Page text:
Many of my patients who have stubbornly elevated morning blood sugars despite their best efforts with diet and exercise, may have inherited a liver from their parents that is exquisitely sensitive to emotional stress and overproduces sugar in the morning. They can counteract these morning blood glucose spikes by focusing on stress reduction and mindfulness practices, especially in the evenings before bedtime.
Late bedtimes and/or checking messages on your phone or some other screen before bedtime can be a powerful trigger to morning blood glucose spikes, especially if you inherited a sensitive liver that reacts by pulsing out extra sugar upon waking.
The image below from this study highlights how different lifestyle factors fathers are exposed to actually can alter the sperm and impact the development of future offspring and how they think, feel and behave. I think it's key for families to acknowledge the critical role a father's lifestyle plays in the health of future children since in many cultures, the blame for health conditions in offspring is pointed at the mother.
In reality, no one should be finger pointing at either parent since parents do their best to ensure the health of future generations and there was really no general public awareness around the field of epigenetics. I'm presenting this information as an explanation to individuals who are struggling with their weight, their blood glucose, their body weight, their mood, etc. despite their best lifestyle efforts.
For couples planning to get pregnant, this information makes a strong case to prioritize stress management, in addition to exercise and proper nutrition, in order to maximize the chance that future generations have the most optimal emotional and physical health.
Unlike our ancestors, we now have overwhelming scientific evidence about the impact of our emotions and lifestyle behaviors on future generations, so there's no excuse for us putting off making these critical lifestyle changes.
If you're beyond pregnancy planning and have children already, do everything possible to ensure optimal emotional and physical health so that their future children (aka your grandchildren) have the lowest risk of suffering from chronic health issues. Most of the families I see in my clinic are putting most of their time and resources into academic enrichment, which will do nothing to reduce the risk of chronic health issues for future generations.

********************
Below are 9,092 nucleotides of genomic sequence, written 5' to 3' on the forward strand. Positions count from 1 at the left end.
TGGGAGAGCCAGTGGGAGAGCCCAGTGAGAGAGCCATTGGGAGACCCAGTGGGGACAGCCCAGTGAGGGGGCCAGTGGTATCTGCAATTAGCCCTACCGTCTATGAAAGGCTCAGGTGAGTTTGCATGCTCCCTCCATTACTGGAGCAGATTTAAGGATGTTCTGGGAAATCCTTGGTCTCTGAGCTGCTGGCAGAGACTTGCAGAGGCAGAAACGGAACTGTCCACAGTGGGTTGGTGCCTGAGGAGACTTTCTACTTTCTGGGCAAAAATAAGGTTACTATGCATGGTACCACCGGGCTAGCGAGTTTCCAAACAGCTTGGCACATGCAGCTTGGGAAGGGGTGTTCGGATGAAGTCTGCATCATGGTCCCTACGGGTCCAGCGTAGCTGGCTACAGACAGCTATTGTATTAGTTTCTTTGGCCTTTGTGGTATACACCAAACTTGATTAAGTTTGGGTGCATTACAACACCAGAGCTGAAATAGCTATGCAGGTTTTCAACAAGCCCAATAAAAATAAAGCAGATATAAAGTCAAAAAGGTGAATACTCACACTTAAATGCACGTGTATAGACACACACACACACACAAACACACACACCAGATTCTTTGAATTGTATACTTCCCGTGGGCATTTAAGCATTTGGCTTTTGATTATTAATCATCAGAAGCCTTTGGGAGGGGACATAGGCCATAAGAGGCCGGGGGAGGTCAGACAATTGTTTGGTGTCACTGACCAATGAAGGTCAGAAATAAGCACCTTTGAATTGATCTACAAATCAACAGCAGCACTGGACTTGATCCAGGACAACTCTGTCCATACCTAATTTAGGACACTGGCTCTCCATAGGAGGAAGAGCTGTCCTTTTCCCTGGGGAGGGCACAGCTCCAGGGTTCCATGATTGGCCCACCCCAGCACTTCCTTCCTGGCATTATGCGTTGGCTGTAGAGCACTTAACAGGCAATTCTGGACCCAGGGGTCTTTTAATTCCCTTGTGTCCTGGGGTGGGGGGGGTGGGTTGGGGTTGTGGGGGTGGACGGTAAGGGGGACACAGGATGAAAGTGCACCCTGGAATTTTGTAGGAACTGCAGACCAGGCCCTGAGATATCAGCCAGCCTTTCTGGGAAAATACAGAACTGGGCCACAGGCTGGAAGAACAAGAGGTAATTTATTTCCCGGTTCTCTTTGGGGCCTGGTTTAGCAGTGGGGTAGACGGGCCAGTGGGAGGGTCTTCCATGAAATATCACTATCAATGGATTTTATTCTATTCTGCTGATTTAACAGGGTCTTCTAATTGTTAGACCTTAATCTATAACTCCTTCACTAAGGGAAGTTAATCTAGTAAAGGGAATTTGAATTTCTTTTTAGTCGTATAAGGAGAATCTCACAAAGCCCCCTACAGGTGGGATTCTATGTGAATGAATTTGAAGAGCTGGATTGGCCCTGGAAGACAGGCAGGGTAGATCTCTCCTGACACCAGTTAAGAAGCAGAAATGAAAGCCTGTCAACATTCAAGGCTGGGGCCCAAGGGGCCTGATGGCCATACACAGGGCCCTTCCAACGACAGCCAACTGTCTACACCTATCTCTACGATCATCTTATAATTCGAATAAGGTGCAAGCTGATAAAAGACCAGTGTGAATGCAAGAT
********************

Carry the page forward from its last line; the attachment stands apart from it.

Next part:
Weight Loss Expectations
Why am I talking about the multigenerational impact of genes on your body and health? Because as much as I believe in the body's innate ability to heal, reverse disease and thrive, I also see men and especially women setting unrealistic goals that are far outside of their genetic capabilities.
Perhaps you are participating in a group exercise or bootcamp class, enviously watching how other women carry little to no body fat despite them doing the exact same exercises as you day after day, week after week. As a matter of fact, you may be working and sweating harder than they are!
How about a friend who tells you about an incredibly effective diet or detox program where she and her friends lost a bunch of weight? You sign up expecting the same results and either see no weight loss, minimal weight loss, or temporary weight loss with weight gain the minute you stop the diet. By the way, you are doing this diet in addition to the already mentioned intense exercise program. Sound familiar?
When I see patients, especially women in my practice, I like to tell them from the beginning that I am not a weight loss doctor. My goal is to prevent disease, possibly reverse disease, and improve lifespan and overall quality of life. If weight loss happens along the way, then that is a bonus.
Once we can shift the goal away from exclusively weight loss, we can focus on a healthier lifestyle approach that does not involve self-hate and self-torture.
By the way, if you are surrounded by others who are obsessed with weight loss and external appearances, I suggest you consider hanging out in different social circles where individuals place greater value on more meaningful issues and respect you for who you are rather than how you look.
Coming back to genetics, think back to someone in your family who you think represented optimal physical and mental health. Now ask yourself, did he or she have a 6-pack? I have several examples of older family members, especially my grandmother who I featured in a chapter of my book, who to me represents the essence of healthy aging. Her memory in her 80s exceeded my own, her ability to deep squat and hip hinge far exceeded my average 30 year old sedentary patients, and her skin was glowing. Was she overweight? A little…but who cares.
I have female patients who are skinny, stressed out and dealing with chronic aches and pains including migraines, memory loss, hormonal imbalances, autoimmune disease, and premature hair loss. Sure they have a lower body weight and less body fat than my grandmother, but I would argue that my grandmother is far healthier.